In Canada, despite the current process of legalizing marijuana well underway, Grow-ops remain a property no banks will finance – not even after they’ve been remediated and deemed safe and liveable.
Once a property is flagged as a grow-op, or for having had any gang or drug-related criminal activity attached to it, the house won’t get a mortgage because no one will insure it. It’s cash only at that point.
Interestingly, the flag is generally public, but not always. Sometimes it catches you by surprise.
That’s what happened to a client of mine about a year ago. They had wanted to see a particular property so, as usual, I did my research ahead of time. Look up its sales history, and see that it’s not flagged. No flags turned up in the database, and all looked fine.
We arrived at the property and my senses confirmed what I had researched. Had there been a history of drug-making, my body would have let me know the way it always does. Because of my asthma, I’m a fantastic natural detector of mold, spores, ozone, and some other environmental toxins. My nose drips, I have trouble breathing, I get itchy all over my face and ears, and my face can turn red. Trust me, if there’s mold in the house, I’ll know about it. At this property, like I said, my Spidey senses confirmed the research – this was clearly not a grow op.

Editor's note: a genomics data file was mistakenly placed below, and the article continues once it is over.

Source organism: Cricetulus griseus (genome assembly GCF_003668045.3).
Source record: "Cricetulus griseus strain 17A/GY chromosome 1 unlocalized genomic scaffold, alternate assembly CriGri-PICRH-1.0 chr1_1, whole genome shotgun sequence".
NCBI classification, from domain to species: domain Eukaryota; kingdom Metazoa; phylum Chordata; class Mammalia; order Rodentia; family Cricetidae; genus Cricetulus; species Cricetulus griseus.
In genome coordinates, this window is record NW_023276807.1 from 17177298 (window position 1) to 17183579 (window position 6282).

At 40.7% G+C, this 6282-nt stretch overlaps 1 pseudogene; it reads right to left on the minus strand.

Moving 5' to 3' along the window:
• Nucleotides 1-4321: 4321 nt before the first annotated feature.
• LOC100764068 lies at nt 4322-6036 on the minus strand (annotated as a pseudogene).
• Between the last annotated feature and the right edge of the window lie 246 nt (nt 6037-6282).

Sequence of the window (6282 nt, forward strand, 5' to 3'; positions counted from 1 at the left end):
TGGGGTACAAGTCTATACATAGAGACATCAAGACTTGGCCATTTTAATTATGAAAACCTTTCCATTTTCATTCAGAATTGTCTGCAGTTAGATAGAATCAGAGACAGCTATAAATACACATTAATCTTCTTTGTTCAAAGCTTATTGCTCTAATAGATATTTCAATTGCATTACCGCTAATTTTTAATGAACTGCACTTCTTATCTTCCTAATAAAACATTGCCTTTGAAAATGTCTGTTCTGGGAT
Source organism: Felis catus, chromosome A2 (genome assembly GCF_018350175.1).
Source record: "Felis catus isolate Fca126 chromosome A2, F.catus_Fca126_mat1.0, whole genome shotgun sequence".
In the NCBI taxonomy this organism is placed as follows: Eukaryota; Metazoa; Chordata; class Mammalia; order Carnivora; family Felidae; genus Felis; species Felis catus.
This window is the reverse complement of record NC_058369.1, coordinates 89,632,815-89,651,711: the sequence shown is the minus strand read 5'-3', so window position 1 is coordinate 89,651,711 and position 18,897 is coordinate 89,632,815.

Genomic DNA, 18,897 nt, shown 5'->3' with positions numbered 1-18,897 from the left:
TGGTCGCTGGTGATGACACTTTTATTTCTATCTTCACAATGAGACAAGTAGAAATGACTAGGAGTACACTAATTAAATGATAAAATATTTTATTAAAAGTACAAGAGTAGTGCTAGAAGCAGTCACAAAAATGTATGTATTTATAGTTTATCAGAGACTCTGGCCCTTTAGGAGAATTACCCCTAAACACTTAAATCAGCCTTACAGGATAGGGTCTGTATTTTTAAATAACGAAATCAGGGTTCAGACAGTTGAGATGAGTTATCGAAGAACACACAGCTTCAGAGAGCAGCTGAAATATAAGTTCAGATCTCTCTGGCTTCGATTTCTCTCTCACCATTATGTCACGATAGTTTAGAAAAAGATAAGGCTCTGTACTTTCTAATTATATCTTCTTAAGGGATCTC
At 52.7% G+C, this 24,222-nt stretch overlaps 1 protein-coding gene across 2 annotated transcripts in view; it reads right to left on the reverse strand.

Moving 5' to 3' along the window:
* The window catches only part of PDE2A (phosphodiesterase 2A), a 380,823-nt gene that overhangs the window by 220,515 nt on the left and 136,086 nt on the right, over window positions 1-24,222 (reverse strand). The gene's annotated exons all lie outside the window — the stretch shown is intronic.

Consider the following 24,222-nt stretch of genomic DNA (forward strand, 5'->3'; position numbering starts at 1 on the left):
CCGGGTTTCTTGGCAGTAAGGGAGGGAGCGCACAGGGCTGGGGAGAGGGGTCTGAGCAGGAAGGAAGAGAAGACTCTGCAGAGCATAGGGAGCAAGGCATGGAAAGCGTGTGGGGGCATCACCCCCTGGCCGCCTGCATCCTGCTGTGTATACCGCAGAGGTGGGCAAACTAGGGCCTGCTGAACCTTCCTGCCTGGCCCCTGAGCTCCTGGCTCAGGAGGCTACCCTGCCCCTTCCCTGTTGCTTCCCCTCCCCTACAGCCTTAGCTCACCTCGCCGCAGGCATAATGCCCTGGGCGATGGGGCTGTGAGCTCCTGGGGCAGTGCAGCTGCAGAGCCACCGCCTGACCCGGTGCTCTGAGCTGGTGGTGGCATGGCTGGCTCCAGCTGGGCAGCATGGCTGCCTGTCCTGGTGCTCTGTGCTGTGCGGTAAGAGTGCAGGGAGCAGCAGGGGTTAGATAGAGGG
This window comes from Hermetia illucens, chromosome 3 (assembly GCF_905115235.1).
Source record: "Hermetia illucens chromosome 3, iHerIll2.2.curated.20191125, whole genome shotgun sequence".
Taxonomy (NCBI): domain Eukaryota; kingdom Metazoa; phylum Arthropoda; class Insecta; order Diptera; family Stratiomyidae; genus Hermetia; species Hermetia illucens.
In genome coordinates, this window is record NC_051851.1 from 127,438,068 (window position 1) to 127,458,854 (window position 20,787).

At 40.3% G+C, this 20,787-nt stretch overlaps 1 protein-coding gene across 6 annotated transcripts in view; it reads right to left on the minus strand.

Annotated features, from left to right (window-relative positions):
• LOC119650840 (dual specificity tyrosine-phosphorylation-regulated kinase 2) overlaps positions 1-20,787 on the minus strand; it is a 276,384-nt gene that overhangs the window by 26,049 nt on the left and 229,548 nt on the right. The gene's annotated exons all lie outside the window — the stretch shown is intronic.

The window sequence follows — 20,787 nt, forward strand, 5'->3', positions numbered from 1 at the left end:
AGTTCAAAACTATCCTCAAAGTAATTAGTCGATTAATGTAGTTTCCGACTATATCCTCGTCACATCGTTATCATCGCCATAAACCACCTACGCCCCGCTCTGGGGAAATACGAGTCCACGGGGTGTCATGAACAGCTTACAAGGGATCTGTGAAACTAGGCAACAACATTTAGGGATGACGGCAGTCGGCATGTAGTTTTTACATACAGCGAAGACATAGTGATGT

My client went ahead with the mortgage approval after the offer was accepted and was well on the way to buying the house. Then the bank came back with more information than we expected. The mortgage was declined with the slightest hint that it was due to criminal activity related to the property.
My client was shocked. So was I. It was bizarre – Nowhere in police listings and the multiple lists and even Google searches I conducted did that property’s apparently sordid history ever show up.
Here’s the other thing: Once a property is listed as a grow op, it’s a grow op forever. Even after remediation (restoring it to habitable), the property remains on the list. I heard once that a house that had been flagged was demolished. The owners then applied to the city to change the address number of the property because the address itself was flagged. Even though the house itself was removed and a new one built on the site, the address itself remained flagged.
I don’t generally recommend people buy grow ops – there’s a long list of expensive things to repair and restore (as I wrote about here), but then again, there was the time I did help my client buy an X-grow op and it worked out really well.
Bottom line is, if you’re considering buying a grow op, perhaps tempted by the low, low price tag, bring cash, remember there is a lot more cash needed for the repairs, and make sure you get a knowledgeable real estate agent to help you cross all the Ts and dot all the I’s before you commit to the major overhaul.
Have you ever considered buying a grow op?